“LSU Ag Center, West Feliciana Parish — is this about sweet potatoes or webworms?”

That’s how I answer the telephone lately, given the volume of calls about both.

I assume everyone knows about the 4-H sweet potato fundraiser by now, so let’s address the latter.

This season, for reasons not explained to me, more webworms have been active than practically anyone can remember.

LSU Agricultural Area Extension Forester Brian R. Chandler, at the Clinton Idlewild station, confirmed this for us. He’s spent a career dealing with tree issues across the Florida Parishes, so it’s not just you and me.

While there are several species of webworm (a broad term for this type of caterpillar), the ones we’re seeing lately are Hyphantria cunea, or the fall webworm. (Thanks to Mr. Chandler for that one, too.)

These webworms will produce three or four generations per year, but what we’re seeing now is the last generation before winter. It seeks shelter in leaf litter to survive winter and may burrow into soil.

And, no, our Louisiana “freezes” will not kill them.

What’s first noticeable are the affected brown areas in the tree, especially out near branch tips where leaves are more tender. Upon closer inspection, one can see webbing surrounding the damage (think free Halloween decorations).

Inside the webbing, the leaves are partially or (by now) entirely denuded. In most cases, no permanent damage is done to the tree, yet heavier infestations may eat up every leaf on the tree, sometimes even moving down the bark or onto other trees in search of more food.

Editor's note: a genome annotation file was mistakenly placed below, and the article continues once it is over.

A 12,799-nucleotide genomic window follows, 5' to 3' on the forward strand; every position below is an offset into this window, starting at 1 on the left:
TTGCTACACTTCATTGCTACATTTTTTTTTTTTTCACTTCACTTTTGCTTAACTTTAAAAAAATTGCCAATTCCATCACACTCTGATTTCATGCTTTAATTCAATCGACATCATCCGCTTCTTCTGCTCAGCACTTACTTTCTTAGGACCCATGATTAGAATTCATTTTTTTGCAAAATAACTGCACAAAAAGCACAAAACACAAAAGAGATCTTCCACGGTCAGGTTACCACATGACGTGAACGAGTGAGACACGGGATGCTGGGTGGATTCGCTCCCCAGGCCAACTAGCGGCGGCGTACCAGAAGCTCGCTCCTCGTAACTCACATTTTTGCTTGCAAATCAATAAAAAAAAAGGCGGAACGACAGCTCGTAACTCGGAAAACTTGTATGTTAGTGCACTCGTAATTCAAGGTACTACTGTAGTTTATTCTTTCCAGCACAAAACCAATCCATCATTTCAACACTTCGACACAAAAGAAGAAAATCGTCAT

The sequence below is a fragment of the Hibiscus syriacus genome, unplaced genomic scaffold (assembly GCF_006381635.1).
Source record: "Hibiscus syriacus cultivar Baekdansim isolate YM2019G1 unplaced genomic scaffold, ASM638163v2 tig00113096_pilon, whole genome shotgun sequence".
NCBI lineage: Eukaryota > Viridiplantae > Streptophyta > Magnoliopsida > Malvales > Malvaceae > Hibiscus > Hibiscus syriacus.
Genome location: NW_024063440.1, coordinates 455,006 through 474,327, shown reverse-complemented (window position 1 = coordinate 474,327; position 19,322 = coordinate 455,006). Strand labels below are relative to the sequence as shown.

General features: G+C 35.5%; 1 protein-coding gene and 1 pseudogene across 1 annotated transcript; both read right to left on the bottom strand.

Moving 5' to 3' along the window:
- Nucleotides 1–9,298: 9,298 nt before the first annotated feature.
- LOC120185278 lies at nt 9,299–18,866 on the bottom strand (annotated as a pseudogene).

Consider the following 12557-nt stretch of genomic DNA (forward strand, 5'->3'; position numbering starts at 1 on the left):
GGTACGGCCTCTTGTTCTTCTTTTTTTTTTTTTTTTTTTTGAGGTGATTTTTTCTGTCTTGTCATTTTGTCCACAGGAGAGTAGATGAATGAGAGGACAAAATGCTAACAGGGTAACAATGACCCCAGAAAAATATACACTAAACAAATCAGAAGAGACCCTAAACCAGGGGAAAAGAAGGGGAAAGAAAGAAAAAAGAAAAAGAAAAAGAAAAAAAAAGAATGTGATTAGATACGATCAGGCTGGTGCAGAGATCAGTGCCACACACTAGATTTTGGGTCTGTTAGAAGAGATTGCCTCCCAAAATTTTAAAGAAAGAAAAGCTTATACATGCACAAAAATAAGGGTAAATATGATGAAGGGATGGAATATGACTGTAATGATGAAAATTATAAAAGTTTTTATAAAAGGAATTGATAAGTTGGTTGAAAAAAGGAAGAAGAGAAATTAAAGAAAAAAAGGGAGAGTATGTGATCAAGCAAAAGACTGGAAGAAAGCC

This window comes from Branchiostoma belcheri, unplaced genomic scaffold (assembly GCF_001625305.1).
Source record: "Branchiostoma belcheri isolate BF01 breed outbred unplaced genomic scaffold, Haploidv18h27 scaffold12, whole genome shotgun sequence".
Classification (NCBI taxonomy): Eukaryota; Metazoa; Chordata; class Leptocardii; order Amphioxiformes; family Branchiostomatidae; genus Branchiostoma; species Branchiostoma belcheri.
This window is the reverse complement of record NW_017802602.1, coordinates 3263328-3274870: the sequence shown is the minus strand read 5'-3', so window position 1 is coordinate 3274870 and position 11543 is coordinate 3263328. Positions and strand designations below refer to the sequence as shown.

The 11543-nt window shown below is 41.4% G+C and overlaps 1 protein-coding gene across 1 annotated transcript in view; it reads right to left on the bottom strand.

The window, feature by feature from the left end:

But even then, timing could be worse, as trees are about to drop their leaves soon anyway, so they should have some food stores saved for winter already. Of course, if the problem reoccurs year after year, it may be detrimental or even fatal for the tree. For young trees, it’s especially threatening.

Fall webworms are easier to control when webs are small and the caterpillars are, too.

As late as I’m writing this article, the webworms are relatively mature and tough, and so are the webs.

So, if you’re interested in killing them, removing the webs will help expose them to chemical applications and bird predation.

If spraying, the same chemicals used on just about all caterpillars are effective, including carbaryl (Sevin or other brands), pyrethroids (pyrethrin, permethrin, etc.), spinosad and others.

Thuricide Bt (and other brands) can be a useful organic alternative but it’s most effective on young caterpillars.

Whatever you decide to do for this season, I recommend scouting for fall webworms next year. The problem can be managed most effectively — and with the least amount of damage — when you catch the webworms early.

For information about gardening, landscaping or anything horticultural, email abrock@agcenter.lsu.edu or call (225) 635-3614. Also, visit lsuagcenter.com for user-friendly information, including this article.